sed ':a;N;$!ba;s/\n/\n=/g' ~/my-kde-set

    You’ll have to manually add one more equal sign for the first line, but that should work.

  4. Review the result and move the file into place:

    mv ~/my-kde-set /etc/portage/sets/

  5. Depclean and unmerge:

    emerge --depclean --ask --verbose @my-kde-set

Ah, so fresh and so clean. You should move the set file out of the /etc/portage/sets directory now.


Sets fill a much-lamented (by me) gap in portage. They add organizational power without removing fine-grained control, without which Gentoo would not be Gentoo. My only concern is
Why did this take so long? Given that this is basically how ‘world’ has always worked and we’re well into version 2, we should have had this ages ago. Also, sets are really not that complex or tailored to package management, I wonder if archlinux or some other distro has solved this better. Of course, I’ve only scratched the surface, and there’s a lot more you can do with sets, it seems. For a good starting point, you can do a search on sets.conf.

P.S. The screenshot above was brought to you by ImageMagick:

import -window root ~/screenshot.png

Music Management

Collections are pretty fun. Most people probably tend to accumulate things, and the smarter ones tend to realize that organization is the only way that one’s collection will ever see effective use.

Kid Loco on KDE4/Dolphin

Kid Loco on KDE4/Dolphin

DJing relies pretty heavily on having and knowing a lot of music. It’s also probably the coolest collection-based hobby/profession. Stamp and rock collections just don’t cut it. It’s easy to find examples of organization taken too far, but luckily my hobby supports my misprioritization, and I have a very organized MP3 collection. So, here’s how I do it.

  1. torrent or slsk or audiograbber (w/ lame) my music
  2. Use MusicBrainz Picard to complete incomplete tags and cluster/manually tag most music. It’s a little bit different, but it’s ridiculuously automated and very handy for letting you know when you have an incomplete album, etc. Before this, I used PsychicMP3 and discogs pages.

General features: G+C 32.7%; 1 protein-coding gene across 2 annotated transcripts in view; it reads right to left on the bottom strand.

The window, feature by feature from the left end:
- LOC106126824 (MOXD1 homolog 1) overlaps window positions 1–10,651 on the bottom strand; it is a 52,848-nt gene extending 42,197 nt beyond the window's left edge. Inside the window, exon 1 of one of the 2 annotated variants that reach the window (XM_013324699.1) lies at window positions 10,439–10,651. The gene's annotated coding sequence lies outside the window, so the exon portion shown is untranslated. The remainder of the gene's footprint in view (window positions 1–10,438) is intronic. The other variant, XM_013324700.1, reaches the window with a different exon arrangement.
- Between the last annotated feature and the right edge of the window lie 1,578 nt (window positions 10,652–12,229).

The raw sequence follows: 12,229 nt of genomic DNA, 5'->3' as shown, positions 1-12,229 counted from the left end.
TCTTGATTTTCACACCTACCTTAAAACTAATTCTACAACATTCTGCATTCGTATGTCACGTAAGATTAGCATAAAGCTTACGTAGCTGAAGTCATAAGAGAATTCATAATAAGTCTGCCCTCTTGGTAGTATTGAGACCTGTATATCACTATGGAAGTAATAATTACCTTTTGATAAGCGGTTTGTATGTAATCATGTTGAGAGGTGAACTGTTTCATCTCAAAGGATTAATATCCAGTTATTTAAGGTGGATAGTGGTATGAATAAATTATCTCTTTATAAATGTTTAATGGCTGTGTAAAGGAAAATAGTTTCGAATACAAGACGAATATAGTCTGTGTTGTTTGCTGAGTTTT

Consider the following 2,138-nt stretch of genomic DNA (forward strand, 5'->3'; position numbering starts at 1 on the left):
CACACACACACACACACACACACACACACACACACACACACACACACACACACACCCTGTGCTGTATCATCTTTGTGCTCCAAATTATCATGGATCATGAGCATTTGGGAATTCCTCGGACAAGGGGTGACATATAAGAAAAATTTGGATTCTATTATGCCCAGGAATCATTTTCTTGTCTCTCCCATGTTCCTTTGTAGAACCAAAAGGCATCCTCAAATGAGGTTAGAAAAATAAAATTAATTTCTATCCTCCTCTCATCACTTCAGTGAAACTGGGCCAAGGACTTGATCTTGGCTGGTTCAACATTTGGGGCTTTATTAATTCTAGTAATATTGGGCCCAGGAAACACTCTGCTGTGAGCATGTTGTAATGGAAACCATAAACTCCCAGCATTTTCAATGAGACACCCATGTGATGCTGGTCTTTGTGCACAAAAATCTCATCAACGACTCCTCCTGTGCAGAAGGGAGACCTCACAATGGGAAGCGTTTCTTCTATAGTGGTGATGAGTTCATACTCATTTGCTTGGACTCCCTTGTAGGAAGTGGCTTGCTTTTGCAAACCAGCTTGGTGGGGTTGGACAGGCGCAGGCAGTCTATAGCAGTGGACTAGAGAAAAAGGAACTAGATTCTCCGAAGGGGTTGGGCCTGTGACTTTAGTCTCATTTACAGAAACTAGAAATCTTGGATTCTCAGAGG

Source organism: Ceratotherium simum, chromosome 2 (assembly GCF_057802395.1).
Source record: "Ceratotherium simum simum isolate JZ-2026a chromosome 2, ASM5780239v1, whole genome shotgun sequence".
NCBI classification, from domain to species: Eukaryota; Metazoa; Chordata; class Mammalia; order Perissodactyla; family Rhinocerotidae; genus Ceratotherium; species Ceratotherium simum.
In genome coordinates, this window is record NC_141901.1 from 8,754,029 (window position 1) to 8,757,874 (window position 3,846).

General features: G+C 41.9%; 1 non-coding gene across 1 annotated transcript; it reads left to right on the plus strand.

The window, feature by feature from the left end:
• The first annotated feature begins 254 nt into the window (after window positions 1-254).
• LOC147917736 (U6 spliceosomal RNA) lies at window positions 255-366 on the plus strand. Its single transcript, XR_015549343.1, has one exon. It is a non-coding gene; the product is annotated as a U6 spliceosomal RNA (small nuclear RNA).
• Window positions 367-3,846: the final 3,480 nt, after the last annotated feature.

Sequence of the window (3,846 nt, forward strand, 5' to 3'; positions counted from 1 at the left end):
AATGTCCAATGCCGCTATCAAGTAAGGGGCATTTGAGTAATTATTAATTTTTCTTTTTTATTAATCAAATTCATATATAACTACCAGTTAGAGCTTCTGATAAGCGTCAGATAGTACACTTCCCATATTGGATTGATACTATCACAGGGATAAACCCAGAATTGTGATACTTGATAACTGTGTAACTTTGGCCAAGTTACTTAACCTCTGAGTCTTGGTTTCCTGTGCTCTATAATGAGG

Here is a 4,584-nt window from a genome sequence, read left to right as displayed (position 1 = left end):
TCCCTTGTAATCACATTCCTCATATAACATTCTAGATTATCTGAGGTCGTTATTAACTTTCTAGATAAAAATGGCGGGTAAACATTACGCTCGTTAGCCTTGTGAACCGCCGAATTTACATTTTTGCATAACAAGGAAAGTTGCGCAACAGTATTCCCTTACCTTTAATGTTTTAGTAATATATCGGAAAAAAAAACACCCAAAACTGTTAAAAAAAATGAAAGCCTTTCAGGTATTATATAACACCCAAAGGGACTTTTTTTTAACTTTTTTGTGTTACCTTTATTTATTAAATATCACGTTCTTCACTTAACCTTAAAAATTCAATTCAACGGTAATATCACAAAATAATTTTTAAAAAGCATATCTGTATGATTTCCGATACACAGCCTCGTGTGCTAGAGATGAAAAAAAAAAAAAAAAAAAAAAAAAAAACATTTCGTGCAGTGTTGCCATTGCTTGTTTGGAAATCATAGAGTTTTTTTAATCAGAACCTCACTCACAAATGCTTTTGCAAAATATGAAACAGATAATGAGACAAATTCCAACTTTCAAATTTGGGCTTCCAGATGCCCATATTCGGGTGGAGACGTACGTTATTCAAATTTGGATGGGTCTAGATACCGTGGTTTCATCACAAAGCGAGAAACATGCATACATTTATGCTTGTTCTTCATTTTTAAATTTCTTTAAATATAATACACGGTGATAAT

MusicBrainz Picard Automated MP3 Tagger on Windows

    MusicBrainz Picard Automated MP3 Tagger on Windows

  3. Optional: Automatically record most of the bpm info into the file with MixMeister BPM analyzer. Even if you’re just making a playlist for your workout, knowing the speed of the tracks can help you create a much more cohesive and flowing mix.
  4. I tag anything rare or unrecognized by MusicBrainz with Mp3Tag at this point. Also, MixMeister’s not so good on swing rhythms and some stranger time signatures, or bpms less than 80/greater than 160, so I check them in Mp3Tag with a javascript bpm tapper.
  5. For when I feel like being crazy, I’ll run MP3Gain or something. MP3Gain can automatically normalize your music so you don’t have super loud or super soft tracks. If you don’t know what you’re doing you can introduce distortion, though. Usually, if the track sounds ok, I’ll leave well enough alone.
  6. I check for untagged/low quality files that got through before I started doing all this with MP3 Check

I stick to MP3, 192kbps or higher, VBR or CBR. I like to keep the sample rate at 44100hz, as that’s what the DN-S1200s support. I get FLAC albums (when I can find them), for my real faves, but of course keep the MP3s for portability reasons.

As for folder structure, I’m a sucker for Artist/Album (Year)/Tracks. A lot of renaming and tagging software will move stuff around for you, so yay. Oh, and I have to say that one of the most consistently frustrating things about tagging music is having to pick a genre for a song/album. I wish I could just leave it blank, but I’m a completionist.

So, is this waaay too much work? Did you note that all of these tools are Windows-based (except for Picard!)? Luckily, I store my MP3s on my server and grab them with samba, but if Linux had these tools, you know I’d grab that ebuild. If I missed them, let me know. Also, Amarok2 not working on amd64 gentoo is ridiculous. Not only that, but when I got it working, it blew chunks compared to amarok 1. Too much focus on peripheral media, not enough collection- and tag-based power.